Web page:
Asthma MedicationsThere are two types of asthma medications: long-term control with anti-inflammatory drugs and quick relief from bronchodilators. Asthma medicines may be inhaled using a metered-dose inhaler or nebulizer or they may be taken orally. People with high blood pressure, diabetes, thyroid disease, or heart disease shouldn't take OTC asthma drugs like Primatene Mist and Bronkaid.
AsthmaAsthma is a condition in which hyperreactive airways constrict and result in symptoms like wheezing, coughing, and shortness of breath. Causes of asthma include genetics, environmental factors, personal history of allergies, and other factors. Asthma is diagnosed by a physician based on a patient's family history and results from lung function tests and other exams. Inhaled corticosteroids (ICS) and long-acting bronchodilators (LABAs) are used in the treatment of asthma. Generally, the prognosis for a patient with asthma is good. Exposure to allergens found on farms may protect against asthma symptoms.
Asthma QuizAsthma is a chronic disease of the airways of the lungs, which can be managed with proper treatment. Triggered by two main causes, asthma symptoms can be brought on by environmental factors and surprising allergens.
Asthma: Over the Counter TreatmentPatients who have infrequent, mild bouts of asthma attacks may use over-the-counter (OTC) medications to treat their asthma symptoms. OTC asthma medicines are limited to epinephrine and ephedrine. These OTC drugs are best used with the guidance of a physician, as there may be side effects and the drugs may not be very effective.
Can Asthma Damage Your Lungs?Asthma inflames the inner lining of the respiratory tubes and tightens the smooth muscles surrounding the airways, and can cause irreversible damage to your lungs if the condition is not controlled well.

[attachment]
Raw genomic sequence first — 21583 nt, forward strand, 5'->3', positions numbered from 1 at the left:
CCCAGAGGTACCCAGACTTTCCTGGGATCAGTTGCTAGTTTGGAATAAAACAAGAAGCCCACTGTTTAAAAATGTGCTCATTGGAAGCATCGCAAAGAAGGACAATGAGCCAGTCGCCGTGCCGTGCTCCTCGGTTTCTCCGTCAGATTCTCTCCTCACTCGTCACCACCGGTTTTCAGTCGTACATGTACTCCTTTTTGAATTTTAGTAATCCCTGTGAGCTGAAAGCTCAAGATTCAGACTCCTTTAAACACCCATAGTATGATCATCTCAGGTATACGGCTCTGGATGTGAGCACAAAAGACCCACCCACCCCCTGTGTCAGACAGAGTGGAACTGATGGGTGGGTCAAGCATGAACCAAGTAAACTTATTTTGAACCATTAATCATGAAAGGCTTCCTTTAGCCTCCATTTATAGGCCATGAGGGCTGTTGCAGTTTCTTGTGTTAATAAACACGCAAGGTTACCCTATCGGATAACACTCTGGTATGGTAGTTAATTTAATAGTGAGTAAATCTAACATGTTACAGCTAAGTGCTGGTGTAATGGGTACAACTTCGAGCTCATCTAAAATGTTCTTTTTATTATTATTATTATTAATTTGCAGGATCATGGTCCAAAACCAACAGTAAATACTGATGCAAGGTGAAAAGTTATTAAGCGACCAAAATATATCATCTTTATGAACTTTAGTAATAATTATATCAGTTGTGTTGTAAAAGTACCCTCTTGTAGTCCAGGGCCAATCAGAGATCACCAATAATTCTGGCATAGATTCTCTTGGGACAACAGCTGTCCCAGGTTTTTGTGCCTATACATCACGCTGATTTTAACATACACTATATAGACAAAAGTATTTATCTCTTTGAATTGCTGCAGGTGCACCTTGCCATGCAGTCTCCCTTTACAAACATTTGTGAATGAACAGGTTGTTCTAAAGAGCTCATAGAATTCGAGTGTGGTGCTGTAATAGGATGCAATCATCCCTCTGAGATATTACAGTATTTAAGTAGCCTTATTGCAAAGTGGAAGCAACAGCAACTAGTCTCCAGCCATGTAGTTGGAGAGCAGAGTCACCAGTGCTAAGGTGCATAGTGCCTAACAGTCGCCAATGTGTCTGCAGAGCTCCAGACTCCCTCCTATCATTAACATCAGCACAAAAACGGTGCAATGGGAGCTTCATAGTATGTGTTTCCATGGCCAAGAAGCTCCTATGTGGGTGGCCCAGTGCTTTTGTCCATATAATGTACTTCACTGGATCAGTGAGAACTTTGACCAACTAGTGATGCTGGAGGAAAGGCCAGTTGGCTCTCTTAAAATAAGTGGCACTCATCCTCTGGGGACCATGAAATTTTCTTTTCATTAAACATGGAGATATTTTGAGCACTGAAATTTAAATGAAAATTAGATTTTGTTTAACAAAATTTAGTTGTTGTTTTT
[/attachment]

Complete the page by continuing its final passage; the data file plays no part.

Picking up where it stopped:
How Can I Treat My Child's Asthma at Home?Treatment of a child’s asthma involves following an action plan developed in consultation with your child’s pediatrician. Severe asthmatic attacks require immediate medical attention and treatment at the hospital.
How Long Does Asthmatic Bronchitis Last?The duration of the disease usually depends on the patient’s overall health and age. In patients with acute bronchitis symptoms may last less than 10 days. In patients with severe asthmatic bronchitis, the symptoms are recurrent and usually last between 30 days to even 2 years with flares and remissions.
Natural Ways to Ease Asthma SymptomsYou can do more than take medication to manage your asthma. Several other things can help you breathe more easily.
What Are the Three Types of Asthma?Asthma is a long-term medical condition that causes breathing difficulties due to airway narrowing, airway swelling, and excessive mucus production in the airway. The common types of asthma include nocturnal asthma, exercise-induced asthma or exercise-induced bronchoconstriction, allergic asthma/seasonal asthma, as well as occupational asthma and cough variant asthma.
What Is the Treatment for Asthmatic Bronchitis?Asthmatic bronchitis refers to inflammation of the bronchial tubes carrying air inside the lungs that occurs because of asthma. Treatment for asthmatic bronchitis involves bronchodilators, steroids, treating secretions, leukotriene inhibitors, antibiotics, oxygen administration and avoiding triggers.